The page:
We all know that having a password protecting your PC or phone is the way to go. This could be for various reasons, for privacy, security, for document sealing, name it. But the trouble surrounding password protection is just how secure the password is.
Sometimes, when we are told to create passwords for an account, we think of birthdays, kids’ names, as well as nicknames, But are these really secure, and can you guarantee that you will be able to keep whatever you are securing away from unauthorized persons? That’s food for thought!
How to keep your password secure
Always have a strong password. A strong password should be a combination of characters such as commas, per cent signs, parentheses, upper-case letters, lower-case letters and numbers [something like ,erRfjs%*$#’vfd]. You can be sure that someone won’t be able to guess or even break a password with a combination that strong.
Make your password as long as possible. If it is 50 characters, so be it. This will make it extremely tedious for a brute force attacker to crack your password. Passwords of around three letters take less than a second to crack.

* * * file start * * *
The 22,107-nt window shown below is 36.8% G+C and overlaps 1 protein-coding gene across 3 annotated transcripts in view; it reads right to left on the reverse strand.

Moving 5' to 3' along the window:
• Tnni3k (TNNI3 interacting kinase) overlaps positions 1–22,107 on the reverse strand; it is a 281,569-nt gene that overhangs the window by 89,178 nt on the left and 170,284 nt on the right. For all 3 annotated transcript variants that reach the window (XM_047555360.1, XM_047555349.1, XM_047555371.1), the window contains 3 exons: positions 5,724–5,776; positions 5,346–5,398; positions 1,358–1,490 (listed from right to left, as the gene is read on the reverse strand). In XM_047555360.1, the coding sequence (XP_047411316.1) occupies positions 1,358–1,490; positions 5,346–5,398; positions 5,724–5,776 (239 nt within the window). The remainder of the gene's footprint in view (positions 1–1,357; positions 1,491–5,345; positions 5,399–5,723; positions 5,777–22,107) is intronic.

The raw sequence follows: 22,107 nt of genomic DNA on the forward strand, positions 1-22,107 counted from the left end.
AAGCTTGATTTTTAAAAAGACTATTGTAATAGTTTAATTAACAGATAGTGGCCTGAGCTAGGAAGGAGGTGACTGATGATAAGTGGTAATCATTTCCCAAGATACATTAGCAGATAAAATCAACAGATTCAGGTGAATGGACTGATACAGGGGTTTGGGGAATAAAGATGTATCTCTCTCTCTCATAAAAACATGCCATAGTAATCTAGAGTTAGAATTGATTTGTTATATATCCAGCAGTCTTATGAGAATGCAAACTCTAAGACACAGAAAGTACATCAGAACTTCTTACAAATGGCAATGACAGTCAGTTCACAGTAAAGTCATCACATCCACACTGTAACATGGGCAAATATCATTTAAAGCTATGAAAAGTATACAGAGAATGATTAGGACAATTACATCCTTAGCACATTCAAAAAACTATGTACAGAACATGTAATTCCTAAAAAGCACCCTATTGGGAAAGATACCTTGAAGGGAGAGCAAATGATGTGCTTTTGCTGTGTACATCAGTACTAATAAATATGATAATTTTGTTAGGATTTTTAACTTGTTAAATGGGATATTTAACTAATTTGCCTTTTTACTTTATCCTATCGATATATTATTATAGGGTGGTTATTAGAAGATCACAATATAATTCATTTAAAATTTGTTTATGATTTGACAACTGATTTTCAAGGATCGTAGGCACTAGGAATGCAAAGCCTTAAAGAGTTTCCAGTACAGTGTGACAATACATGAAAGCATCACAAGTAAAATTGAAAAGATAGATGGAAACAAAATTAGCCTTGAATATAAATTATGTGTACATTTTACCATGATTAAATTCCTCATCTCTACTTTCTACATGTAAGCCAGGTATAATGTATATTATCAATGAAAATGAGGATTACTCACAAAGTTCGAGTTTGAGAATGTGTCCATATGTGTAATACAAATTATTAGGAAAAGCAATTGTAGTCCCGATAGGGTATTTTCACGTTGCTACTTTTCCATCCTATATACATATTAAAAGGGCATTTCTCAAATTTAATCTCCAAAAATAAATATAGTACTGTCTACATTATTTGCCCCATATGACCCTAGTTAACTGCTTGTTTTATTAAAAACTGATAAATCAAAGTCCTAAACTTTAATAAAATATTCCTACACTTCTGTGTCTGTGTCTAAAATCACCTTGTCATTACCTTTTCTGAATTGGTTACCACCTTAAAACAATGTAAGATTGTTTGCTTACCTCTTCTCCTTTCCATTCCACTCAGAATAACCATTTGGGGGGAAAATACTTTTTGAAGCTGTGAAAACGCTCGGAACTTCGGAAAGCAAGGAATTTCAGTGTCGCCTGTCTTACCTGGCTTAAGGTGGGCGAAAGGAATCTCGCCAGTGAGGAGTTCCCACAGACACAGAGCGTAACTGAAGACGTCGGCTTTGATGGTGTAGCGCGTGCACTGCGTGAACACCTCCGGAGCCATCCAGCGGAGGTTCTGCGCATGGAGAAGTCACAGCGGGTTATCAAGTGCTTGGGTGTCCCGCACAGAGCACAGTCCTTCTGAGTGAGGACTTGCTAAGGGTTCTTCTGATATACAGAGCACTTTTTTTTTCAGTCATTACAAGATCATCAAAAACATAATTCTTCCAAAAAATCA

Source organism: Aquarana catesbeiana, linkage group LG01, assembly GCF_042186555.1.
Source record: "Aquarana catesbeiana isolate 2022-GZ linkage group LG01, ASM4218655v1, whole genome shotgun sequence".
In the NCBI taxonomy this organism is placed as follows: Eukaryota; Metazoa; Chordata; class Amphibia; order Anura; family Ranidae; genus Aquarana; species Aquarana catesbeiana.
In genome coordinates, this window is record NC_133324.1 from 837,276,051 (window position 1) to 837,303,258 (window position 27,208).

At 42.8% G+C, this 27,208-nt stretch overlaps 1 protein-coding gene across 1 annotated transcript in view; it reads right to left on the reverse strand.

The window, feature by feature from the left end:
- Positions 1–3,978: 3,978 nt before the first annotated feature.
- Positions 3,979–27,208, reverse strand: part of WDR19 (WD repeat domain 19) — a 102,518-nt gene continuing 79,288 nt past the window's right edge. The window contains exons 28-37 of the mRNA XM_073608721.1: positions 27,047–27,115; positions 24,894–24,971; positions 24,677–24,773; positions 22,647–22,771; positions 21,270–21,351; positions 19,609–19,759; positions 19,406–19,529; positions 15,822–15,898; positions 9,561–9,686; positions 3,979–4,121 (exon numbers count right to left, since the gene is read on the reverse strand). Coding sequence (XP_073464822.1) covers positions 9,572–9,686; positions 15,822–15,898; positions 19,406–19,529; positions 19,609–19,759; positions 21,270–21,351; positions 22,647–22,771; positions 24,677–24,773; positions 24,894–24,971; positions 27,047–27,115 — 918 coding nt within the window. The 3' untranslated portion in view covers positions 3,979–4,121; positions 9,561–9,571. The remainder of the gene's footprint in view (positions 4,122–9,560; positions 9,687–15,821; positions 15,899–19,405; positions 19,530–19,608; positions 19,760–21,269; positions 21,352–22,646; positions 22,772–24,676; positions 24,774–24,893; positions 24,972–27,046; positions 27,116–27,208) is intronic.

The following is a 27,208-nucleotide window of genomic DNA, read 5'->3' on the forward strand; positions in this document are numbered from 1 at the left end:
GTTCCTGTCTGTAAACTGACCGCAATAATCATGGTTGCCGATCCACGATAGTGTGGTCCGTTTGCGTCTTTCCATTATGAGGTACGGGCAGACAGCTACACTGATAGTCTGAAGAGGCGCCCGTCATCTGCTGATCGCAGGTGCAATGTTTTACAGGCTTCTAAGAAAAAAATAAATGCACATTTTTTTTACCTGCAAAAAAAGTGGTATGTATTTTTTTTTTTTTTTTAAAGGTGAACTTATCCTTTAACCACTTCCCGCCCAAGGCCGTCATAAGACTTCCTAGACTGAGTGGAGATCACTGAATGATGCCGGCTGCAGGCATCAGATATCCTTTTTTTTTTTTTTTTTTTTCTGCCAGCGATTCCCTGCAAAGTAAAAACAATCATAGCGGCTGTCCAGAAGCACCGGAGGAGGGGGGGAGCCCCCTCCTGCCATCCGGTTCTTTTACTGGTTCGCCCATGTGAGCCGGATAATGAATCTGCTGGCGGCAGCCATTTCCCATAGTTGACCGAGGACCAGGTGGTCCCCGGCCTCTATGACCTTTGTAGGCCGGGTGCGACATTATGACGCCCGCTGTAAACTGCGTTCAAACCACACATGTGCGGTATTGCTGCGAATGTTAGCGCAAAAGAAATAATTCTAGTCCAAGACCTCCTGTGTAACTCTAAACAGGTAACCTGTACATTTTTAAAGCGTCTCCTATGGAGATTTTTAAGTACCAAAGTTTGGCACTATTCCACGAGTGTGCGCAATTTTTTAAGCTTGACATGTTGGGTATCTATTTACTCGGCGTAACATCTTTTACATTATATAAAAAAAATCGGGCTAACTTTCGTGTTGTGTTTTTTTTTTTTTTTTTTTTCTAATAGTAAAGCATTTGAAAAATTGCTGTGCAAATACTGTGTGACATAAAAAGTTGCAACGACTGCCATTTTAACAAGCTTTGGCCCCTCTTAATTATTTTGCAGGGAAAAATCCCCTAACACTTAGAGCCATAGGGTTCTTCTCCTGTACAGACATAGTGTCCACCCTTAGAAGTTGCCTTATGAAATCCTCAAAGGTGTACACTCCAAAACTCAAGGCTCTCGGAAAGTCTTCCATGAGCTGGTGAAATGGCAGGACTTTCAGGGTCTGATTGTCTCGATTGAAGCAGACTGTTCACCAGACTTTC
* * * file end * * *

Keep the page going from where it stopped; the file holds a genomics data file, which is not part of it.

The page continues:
Do not use the easy words or letters. Do not use a word that would be in the dictionary or letters that are sequential on a keyboard. If your passphrase does not make any sense then it harder to crack. Yes, it should not make any sense.
Do not use obvious details like your name, date of birth, place where you live in the password. We should be at least aware of this. You ought to know that all of that can easily be discovered online.
Change your password regularly. To keep your online identity safe and secure, you need to keep changing your passwords at regular intervals. If it means setting a reminder, do so. And never use the same password ever again.
Enable two-factor authentication. This is a second layer of security to protect your account. Any login to the account has to go through two layers of security before being granted access.
Do not keep one password for all your accounts. This will become the master key to your life, which if lost, will have serious consequences. So, if someone discovers that password, and tries it out on all you accounts? Will you stay the same?
Lastly, always get a password manager to keep all your passwords safe, like LastPass, 1Password, Bitwarden, and others. However, the generating part is where you need to put in a little work.